Refresh template with updated model data


#1

Hey all,

I’d like some help figuring out what seems to be one small missing piece from my learning experiment. I’m using the code that Robin Ward created for his recent blog post (thanks again Robin!). This code pulls back a list of reddit links and displays them in a tabular format. What I want to do is extend that with an input field that will allow a user to enter a subreddit name (e.g.: wtf) and have it refresh the page with the new data.

I’ve added an input field and button that will allow a user to enter a subreddit and I’ve gotten to the point where you can submit the value & the Ajax call is made but I’m not sure how to refresh the template with the new data.

Hoping someone could give me a little help here. I’m thinking it’s something minor that I’m missing.

Demo link: http://reybango.com/demos/ember/learn/ Git: https://github.com/reybango/emberlearn


#2

In https://github.com/reybango/emberlearn/blob/master/js/app.js#L15 you need to set the returned records as the model (or is it content??) property on your IndexController:

this.set('model', App.RedditLink.findAll( value ));

#3

Thanks for the reply. I had tried that before and received the following error message:

Uncaught Error: assertion failed: an Ember.CollectionView’s content must implement Ember.Array. You passed [object Object]

I’m wondering if the async nature of the Ajax call and promise is the cause of this.

I updated the code and demo so you can see the error.


#4

Sure enough that’s the issue. I updated the code to do this instead:

		that = this;

		App.RedditLink.findAll( value ).then( function(response) {
			that.set( 'model',  response );
		} );

That solved it. The 'that = this" line is so I can maintain a reference to the controller which gets lost within the context of the promise (.then()).

By doing this code, it gives the async Ajax call a chance to return the response and then populate it the model accordingly.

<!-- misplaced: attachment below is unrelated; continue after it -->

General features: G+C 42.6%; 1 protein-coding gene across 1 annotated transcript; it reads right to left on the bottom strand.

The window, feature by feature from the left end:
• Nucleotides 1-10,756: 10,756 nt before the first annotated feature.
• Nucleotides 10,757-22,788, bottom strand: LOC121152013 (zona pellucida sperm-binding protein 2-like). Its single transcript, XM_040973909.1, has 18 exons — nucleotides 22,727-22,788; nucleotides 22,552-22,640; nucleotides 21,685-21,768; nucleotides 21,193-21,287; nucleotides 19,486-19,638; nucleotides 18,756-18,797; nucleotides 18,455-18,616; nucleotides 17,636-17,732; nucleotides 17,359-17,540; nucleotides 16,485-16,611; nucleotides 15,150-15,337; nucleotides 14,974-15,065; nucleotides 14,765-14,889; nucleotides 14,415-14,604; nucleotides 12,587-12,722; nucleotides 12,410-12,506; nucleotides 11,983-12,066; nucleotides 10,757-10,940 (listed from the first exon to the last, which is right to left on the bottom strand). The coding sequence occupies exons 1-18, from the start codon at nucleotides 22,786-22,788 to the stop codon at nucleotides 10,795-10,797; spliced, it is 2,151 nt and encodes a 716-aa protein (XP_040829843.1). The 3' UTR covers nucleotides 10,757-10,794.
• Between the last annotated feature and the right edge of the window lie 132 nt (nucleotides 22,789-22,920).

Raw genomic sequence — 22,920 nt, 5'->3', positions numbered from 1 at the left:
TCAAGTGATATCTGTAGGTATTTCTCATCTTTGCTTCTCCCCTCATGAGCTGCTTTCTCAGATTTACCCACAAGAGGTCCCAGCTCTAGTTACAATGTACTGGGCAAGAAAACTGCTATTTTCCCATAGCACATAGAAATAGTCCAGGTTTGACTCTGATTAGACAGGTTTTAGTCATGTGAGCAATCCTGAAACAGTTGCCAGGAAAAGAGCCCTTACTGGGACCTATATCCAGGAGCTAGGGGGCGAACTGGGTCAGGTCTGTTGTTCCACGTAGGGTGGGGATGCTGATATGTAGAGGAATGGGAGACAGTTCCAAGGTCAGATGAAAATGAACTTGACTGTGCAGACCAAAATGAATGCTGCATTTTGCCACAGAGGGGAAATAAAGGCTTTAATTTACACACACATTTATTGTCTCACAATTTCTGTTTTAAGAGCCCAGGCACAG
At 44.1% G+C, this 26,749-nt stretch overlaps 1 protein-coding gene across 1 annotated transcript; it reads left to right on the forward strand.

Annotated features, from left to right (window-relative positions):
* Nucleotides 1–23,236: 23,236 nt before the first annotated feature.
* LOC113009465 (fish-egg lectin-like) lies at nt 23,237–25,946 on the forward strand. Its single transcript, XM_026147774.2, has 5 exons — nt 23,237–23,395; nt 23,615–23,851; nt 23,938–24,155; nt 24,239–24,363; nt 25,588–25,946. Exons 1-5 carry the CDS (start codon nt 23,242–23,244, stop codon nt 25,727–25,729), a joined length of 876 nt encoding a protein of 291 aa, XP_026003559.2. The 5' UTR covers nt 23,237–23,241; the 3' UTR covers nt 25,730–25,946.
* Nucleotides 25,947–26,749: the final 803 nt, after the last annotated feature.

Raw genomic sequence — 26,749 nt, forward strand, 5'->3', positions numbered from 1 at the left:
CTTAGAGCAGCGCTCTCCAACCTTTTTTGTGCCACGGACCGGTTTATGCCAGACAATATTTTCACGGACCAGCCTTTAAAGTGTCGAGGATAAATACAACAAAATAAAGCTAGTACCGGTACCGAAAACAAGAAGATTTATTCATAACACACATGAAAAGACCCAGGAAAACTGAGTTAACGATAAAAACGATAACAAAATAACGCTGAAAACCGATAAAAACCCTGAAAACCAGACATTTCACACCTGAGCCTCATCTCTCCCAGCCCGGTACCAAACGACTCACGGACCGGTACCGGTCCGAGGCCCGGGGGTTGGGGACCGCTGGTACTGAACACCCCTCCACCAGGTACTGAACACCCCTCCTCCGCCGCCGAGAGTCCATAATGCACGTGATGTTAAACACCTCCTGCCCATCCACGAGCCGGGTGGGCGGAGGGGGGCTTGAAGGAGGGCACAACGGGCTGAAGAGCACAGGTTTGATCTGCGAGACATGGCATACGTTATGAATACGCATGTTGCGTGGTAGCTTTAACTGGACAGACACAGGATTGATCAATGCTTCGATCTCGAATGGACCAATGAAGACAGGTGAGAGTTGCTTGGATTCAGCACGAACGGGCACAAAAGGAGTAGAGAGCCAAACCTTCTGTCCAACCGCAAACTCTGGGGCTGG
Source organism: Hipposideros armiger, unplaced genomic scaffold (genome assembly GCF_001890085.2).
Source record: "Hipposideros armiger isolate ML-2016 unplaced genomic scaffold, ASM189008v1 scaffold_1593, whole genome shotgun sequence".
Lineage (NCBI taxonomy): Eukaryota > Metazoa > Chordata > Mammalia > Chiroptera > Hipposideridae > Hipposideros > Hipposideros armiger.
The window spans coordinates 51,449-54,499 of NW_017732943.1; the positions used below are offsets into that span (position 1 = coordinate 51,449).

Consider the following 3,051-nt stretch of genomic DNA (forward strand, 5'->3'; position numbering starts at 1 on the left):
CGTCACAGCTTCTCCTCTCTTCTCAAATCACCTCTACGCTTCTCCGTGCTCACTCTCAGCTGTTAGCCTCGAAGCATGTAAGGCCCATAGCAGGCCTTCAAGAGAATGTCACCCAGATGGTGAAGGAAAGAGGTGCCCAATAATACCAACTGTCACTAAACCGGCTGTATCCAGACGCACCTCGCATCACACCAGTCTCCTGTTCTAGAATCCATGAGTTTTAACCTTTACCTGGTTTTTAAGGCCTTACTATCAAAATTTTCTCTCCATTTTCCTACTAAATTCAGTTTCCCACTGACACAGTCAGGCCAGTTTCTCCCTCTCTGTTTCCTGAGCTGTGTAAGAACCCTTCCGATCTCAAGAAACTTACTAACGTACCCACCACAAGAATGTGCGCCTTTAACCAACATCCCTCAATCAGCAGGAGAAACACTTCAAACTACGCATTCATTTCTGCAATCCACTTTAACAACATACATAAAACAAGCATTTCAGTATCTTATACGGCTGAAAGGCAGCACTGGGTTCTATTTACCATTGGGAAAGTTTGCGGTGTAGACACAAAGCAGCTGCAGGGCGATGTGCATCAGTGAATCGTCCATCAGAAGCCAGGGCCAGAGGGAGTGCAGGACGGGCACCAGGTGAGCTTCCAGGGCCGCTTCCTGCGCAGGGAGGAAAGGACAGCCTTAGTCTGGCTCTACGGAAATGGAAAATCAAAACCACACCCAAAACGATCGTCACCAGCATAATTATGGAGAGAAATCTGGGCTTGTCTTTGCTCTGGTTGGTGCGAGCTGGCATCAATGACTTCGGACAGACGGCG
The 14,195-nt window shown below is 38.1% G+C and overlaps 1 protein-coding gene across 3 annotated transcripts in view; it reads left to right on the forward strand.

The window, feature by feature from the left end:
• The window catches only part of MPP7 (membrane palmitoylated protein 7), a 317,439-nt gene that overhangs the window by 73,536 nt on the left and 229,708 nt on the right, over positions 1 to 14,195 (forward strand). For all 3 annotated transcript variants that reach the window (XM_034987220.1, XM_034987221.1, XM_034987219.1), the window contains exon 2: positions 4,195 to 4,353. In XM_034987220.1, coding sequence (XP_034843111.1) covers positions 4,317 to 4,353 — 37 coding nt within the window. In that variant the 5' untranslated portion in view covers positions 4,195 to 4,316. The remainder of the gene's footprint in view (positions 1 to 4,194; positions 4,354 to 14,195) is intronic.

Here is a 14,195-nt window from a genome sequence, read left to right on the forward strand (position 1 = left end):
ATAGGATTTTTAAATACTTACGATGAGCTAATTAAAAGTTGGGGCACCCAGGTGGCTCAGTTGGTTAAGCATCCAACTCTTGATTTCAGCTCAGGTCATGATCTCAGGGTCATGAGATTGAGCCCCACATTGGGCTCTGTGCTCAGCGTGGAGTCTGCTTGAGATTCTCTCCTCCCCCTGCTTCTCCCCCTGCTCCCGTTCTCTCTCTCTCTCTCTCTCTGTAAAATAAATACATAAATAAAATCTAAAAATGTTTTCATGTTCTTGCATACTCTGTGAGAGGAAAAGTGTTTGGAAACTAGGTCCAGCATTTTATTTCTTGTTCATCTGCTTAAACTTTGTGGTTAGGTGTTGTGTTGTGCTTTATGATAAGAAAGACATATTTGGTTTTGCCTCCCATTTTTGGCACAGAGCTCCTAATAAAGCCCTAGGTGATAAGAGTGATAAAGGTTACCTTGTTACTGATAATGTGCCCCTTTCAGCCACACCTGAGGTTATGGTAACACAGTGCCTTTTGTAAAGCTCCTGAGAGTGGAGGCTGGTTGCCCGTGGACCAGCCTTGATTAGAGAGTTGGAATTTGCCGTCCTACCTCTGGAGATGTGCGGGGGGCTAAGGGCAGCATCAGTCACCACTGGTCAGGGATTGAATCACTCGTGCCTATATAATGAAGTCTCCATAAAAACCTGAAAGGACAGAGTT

Thoughts?


#5

It depends on when you want to clear the current data. If you set model in the loadList method, then your list will be emptied right away, and populated again once the ajax calls finishes. To have it this way, you need to let the findAll method return the links (which will be empty) right away. When the ajax request is finished the array will be filled, and your view will automatically be updated. It works like a promise. Example:

App.RedditLink.reopenClass({
    findAll: function(subreddit) {
        var links = Em.A();
        $.getJSON("http://www.reddit.com/r/" + subreddit + "/.json?jsonp=?").then(function(response) {
            response.data.children.forEach(function (child) {
                links.pushObject(App.RedditLink.create(child.data));
            });
        });
        return links;
    }
});

#6

That looks much cleaner but why use Ember.A() and pushObject() instead of [] & push()?


#7

I don’t believe there are any differences, as long as you don’t mess with Ember.EXTEND_PROTOTYPES as mentioned in http://emberjs.com/api/classes/Ember.NativeArray.html.


#8

In Ember, you use .get, .set and <*>Object (pushObject, popObject, etc.) so that Ember can see the changes and fire observers.

You don’t need to use Ember.A() if prototype extensions are on (which they are by default), but code inside Ember doesn’t assume prototype extensions are on, so you’ll see a lot of Ember.A() inside of framework code.

The alternative to this approach is to deep-diff the array every time any app code runs, which has serious performance implications. At the moment, we have chosen to go with slightly more clunky APIs that Ember can observe directly.

There are plans in the platform (Object.observe, Array.observe, Proxy, etc.) to make it possible to use raw properties directly, and we plan to make use of them just as soon as all of the needed functionality lands in several browsers and is no longer obviously experimental.

For what it’s worth, I have heavily pushed for Object.observe (and array enhancements) on TC39, and I’ve been focusing on making sure that Proxy satisfies the “virtual object” use-case, so I’m very aware of (and working on) future solutions that will improve the Ember API. For now, it’s a tradeoff between an API that looks like POJOs (but requires deep diffing and dirty checking of all live bindings after user code) or a clunkier API that can be observed directly. Until there’s a third alternative (Object.observe or Proxy) we’ve chosen an API that is not a performance footgun.